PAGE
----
Education is a sequence, from learning, though understanding to mastery and application. Understanding how to apply 400 year-old ideas to the world around us requires a mastery of the subject and considerable insight as to how they can be applied to the world around us. Few people are willing to necessarily make that effort, but for those that do, the rewards can be considerable.
Uber, in common with a number of prominent market platforms, allow both sides of the transaction – driver and passenger – to rate their experience. Your rating as a customer is not available through the app, but anyone who uses the service a lot should know that if your rating slips under 4.0, you may find it hard to find that ride home. You might even be surprised on the sort of things that irritate your Uber driver – things that lead to an ill-fated slide down the rating system. I love talking to Uber drivers because they are generally so positive about the service, but I was surprised that beyond the obvious issues like being drunk, being obnoxious or not being where you said you’d be, issues like asking for the music to be turned up too loudly could cause me to become a ‘bad customer’.
It made me think, ‘do rating systems actually change bad behaviours?’
The whole point of a rating system is for good drivers to get the most work and for bad customers to change their habits. But if I don’t know my rating, or how I’m rated, how can I change my behaviour? Perhaps it’s just a mechanism of protecting drivers from the worst of modern manners? What if I don’t even know there is a rating system?
Recommendation engines and rating systems have always suffered from the achilles heel of, ‘one man’s heaven is another man’s hell’. Unless the system has an intimate knowledge of my own personal taste and values, a 5-star mechanism will never serve a real purpose. Perhaps it’s just a ‘door close’ button a lift – it doesn’t do anything except make me feel better; that I’m in control of my surroundings…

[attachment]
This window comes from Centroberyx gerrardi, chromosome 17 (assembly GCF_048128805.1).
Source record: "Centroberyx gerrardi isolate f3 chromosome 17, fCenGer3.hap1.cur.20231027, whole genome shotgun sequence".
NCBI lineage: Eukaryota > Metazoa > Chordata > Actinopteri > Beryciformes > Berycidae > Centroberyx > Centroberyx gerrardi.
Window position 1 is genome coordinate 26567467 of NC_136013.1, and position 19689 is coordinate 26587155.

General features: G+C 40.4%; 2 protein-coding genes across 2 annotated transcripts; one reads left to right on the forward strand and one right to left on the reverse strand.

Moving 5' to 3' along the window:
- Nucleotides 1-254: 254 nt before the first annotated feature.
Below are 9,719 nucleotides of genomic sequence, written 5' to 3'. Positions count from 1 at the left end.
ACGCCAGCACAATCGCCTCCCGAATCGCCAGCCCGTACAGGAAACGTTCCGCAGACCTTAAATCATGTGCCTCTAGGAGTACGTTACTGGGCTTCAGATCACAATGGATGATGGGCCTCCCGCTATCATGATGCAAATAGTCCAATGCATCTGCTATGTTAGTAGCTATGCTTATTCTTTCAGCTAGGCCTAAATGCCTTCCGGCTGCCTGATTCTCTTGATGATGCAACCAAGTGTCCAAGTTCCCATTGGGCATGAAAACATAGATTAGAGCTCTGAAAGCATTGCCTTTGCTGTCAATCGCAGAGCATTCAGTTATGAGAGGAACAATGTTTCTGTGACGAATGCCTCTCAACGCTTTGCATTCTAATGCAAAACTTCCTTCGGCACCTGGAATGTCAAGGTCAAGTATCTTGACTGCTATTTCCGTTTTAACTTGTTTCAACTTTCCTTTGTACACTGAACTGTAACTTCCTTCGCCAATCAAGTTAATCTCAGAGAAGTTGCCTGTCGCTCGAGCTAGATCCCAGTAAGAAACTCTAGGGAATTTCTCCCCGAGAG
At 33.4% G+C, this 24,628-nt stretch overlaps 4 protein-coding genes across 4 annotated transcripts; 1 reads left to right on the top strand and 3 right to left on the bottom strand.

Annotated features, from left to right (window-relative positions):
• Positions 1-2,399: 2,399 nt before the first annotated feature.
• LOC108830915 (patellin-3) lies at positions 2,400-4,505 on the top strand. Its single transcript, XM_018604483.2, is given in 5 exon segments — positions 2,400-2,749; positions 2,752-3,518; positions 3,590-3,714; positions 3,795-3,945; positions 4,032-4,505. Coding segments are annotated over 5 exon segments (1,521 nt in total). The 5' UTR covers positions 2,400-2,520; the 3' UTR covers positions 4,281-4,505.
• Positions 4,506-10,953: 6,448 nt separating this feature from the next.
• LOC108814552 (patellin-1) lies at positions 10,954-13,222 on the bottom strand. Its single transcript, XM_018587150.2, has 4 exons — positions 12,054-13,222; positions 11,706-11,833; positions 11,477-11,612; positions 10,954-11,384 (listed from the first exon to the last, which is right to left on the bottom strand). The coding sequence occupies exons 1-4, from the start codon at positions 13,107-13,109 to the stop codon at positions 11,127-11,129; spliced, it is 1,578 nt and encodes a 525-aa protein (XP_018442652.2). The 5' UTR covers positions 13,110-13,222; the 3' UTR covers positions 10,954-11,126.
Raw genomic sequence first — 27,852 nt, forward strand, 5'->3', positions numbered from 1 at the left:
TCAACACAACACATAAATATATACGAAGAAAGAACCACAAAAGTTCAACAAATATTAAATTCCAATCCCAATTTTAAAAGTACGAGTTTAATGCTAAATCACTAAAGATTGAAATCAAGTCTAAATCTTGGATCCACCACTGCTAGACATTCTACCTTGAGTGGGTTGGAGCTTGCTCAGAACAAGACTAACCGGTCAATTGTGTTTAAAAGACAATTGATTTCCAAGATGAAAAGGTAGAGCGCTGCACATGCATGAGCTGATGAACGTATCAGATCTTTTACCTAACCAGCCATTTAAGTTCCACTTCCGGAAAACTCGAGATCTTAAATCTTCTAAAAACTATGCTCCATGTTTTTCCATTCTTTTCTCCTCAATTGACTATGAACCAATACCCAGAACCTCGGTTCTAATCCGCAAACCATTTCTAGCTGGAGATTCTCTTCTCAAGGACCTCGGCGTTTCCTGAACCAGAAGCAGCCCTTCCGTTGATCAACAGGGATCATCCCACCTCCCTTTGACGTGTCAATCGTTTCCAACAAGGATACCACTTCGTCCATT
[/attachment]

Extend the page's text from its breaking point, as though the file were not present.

I have a long standing interest in creativity and new ideas. It doesn’t matter if they are good ideas, bad ideas or downright appalling ideas; as far I am concerned, they all litter the path to enlightenment.
My second favourite book on the subject of ideas is long (it runs to over 700 pages) and most definitely not for the faint hearted: Ideas – a history of thought and invention, from fire to freud. My favourite is the exact opposite: short, colourful and full of non-contributory pictures. A cynic would say the pictures are there to fill up the empty pages, a believer might say they are there to provide a rest between powerful ideas. The Art of the Idea (John Hunt) has 17 observations that don’t nudge you in the right direction, they knock you over and give you a good kicking for not taking creativity seriously.
One of his most powerful observations is that ideas have moods. Environment matters – the prevailing mood will dictate people’s willingness to take risks and appear silly. This usually gets translated into something stiff like, “the house rules are that there are no bad ideas”, but Hunt is more subtle than that when he talks about mood. You immediately get the sense of what he’s talking about. It becomes easy to see why big companies find it so hard to be creative and how easy it is for someone with the wrong attitude or the wrong body language to ‘kill the idea’.